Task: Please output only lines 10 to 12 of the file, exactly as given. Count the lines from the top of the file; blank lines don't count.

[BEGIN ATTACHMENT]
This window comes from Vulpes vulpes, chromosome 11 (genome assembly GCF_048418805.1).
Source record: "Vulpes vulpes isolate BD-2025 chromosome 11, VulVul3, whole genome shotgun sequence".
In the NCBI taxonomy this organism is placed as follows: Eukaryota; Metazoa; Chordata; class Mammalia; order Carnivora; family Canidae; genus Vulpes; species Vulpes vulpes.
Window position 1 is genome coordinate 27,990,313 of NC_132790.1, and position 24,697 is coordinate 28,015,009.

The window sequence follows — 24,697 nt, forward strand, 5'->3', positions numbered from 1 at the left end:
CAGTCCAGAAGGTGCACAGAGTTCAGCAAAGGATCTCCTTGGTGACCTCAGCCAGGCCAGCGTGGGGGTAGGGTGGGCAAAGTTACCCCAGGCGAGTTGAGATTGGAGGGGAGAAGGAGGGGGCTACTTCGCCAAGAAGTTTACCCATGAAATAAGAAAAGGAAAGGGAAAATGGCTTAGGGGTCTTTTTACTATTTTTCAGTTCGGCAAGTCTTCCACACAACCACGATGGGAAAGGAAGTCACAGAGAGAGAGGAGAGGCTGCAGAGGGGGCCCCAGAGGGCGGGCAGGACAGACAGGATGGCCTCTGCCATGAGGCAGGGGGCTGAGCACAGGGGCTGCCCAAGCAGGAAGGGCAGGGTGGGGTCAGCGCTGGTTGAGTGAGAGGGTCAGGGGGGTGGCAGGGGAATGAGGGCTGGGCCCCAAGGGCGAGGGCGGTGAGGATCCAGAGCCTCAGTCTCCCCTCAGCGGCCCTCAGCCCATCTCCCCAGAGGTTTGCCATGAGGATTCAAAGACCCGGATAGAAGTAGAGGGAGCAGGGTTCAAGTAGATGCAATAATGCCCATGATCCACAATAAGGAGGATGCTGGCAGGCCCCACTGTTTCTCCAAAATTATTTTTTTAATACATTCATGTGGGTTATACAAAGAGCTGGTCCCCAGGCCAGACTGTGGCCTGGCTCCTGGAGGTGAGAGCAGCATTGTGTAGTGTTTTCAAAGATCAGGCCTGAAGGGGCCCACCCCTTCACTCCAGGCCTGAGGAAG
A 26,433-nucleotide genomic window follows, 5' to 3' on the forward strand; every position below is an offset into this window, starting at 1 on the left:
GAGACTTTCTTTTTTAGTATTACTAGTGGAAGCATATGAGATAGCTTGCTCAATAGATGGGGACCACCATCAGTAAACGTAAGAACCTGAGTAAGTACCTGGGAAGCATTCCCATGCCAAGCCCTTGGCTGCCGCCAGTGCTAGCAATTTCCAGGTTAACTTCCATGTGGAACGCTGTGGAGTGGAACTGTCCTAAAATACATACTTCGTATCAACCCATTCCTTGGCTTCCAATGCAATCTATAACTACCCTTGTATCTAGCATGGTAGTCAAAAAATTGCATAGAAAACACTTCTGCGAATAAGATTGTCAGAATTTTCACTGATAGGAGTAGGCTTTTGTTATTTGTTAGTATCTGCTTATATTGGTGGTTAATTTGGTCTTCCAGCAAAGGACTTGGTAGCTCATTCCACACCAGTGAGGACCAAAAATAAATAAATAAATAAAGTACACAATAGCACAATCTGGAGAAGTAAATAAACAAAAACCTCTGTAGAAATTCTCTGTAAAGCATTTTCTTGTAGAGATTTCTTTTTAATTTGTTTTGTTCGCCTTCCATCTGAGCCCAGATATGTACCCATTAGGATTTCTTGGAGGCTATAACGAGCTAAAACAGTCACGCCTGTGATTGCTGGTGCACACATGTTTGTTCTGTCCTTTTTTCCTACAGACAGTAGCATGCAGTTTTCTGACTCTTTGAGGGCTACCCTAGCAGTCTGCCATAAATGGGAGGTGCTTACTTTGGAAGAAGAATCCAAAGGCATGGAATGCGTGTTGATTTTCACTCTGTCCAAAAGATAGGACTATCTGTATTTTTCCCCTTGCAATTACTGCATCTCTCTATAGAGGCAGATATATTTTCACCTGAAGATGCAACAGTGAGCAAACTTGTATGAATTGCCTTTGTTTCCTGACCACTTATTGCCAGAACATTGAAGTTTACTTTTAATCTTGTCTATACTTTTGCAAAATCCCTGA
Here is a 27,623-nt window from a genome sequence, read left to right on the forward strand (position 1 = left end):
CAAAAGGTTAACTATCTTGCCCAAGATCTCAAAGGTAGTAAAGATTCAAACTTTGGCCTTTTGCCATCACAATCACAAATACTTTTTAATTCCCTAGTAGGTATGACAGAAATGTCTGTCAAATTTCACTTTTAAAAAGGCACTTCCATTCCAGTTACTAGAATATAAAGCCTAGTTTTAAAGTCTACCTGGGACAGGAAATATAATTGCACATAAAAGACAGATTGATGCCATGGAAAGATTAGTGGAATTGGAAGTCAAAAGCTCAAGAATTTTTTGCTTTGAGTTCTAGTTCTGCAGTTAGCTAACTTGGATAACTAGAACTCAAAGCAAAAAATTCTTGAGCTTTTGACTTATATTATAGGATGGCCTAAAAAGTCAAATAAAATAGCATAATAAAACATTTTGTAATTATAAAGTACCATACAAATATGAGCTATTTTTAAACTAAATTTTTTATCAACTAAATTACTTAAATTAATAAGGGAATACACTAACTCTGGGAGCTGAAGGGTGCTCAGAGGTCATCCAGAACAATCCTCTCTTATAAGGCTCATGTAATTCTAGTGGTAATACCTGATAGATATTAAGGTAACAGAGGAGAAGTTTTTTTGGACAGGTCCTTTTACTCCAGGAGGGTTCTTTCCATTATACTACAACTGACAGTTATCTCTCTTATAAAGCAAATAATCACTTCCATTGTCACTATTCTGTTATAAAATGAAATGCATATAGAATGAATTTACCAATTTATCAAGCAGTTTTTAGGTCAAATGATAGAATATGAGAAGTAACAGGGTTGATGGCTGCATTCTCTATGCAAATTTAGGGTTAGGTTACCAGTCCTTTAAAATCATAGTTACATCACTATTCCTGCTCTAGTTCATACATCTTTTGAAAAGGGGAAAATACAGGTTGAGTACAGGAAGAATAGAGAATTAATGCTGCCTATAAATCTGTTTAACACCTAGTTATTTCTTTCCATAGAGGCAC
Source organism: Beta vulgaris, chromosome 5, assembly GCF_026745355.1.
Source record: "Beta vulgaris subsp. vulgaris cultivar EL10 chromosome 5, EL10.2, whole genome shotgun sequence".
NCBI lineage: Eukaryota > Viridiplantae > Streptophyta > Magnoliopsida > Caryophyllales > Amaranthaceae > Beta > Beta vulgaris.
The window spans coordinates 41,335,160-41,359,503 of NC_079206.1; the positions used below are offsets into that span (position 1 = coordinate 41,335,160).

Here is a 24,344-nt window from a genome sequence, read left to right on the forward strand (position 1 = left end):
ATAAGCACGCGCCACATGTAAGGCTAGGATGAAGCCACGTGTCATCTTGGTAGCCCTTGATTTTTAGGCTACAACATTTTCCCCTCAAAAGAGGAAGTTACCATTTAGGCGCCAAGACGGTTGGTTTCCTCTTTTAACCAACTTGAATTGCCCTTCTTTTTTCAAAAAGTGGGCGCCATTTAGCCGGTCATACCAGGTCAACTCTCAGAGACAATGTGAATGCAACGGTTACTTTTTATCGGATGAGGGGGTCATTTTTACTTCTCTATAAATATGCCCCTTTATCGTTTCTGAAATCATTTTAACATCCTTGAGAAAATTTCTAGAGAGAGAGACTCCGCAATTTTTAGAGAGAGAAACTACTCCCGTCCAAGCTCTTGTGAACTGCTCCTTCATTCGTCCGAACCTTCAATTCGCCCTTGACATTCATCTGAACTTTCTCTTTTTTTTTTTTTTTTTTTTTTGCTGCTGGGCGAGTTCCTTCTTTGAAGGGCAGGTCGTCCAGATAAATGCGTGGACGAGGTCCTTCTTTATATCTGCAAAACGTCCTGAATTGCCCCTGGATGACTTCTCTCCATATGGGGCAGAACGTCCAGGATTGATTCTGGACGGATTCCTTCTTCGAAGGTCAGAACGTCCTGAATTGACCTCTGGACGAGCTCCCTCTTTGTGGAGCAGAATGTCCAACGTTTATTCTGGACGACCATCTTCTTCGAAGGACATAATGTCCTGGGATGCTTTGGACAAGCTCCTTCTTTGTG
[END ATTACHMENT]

CAAAAGGTTAACTATCTTGCCCAAGATCTCAAAGGTAGTAAAGATTCAAACTTTGGCCTTTTGCCATCACAATCACAAATACTTTTTAATTCCCTAGTAGGTATGACAGAAATGTCTGTCAAATTTCACTTTTAAAAAGGCACTTCCATTCCAGTTACTAGAATATAAAGCCTAGTTTTAAAGTCTACCTGGGACAGGAAATATAATTGCACATAAAAGACAGATTGATGCCATGGAAAGATTAGTGGAATTGGAAGTCAAAAGCTCAAGAATTTTTTGCTTTGAGTTCTAGTTCTGCAGTTAGCTAACTTGGATAACTAGAACTCAAAGCAAAAAATTCTTGAGCTTTTGACTTATATTATAGGATGGCCTAAAAAGTCAAATAAAATAGCATAATAAAACATTTTGTAATTATAAAGTACCATACAAATATGAGCTATTTTTAAACTAAATTTTTTATCAACTAAATTACTTAAATTAATAAGGGAATACACTAACTCTGGGAGCTGAAGGGTGCTCAGAGGTCATCCAGAACAATCCTCTCTTATAAGGCTCATGTAATTCTAGTGGTAATACCTGATAGATATTAAGGTAACAGAGGAGAAGTTTTTTTGGACAGGTCCTTTTACTCCAGGAGGGTTCTTTCCATTATACTACAACTGACAGTTATCTCTCTTATAAAGCAAATAATCACTTCCATTGTCACTATTCTGTTATAAAATGAAATGCATATAGAATGAATTTACCAATTTATCAAGCAGTTTTTAGGTCAAATGATAGAATATGAGAAGTAACAGGGTTGATGGCTGCATTCTCTATGCAAATTTAGGGTTAGGTTACCAGTCCTTTAAAATCATAGTTACATCACTATTCCTGCTCTAGTTCATACATCTTTTGAAAAGGGGAAAATACAGGTTGAGTACAGGAAGAATAGAGAATTAATGCTGCCTATAAATCTGTTTAACACCTAGTTATTTCTTTCCATAGAGGCAC
Source organism: Beta vulgaris, chromosome 5, assembly GCF_026745355.1.
Source record: "Beta vulgaris subsp. vulgaris cultivar EL10 chromosome 5, EL10.2, whole genome shotgun sequence".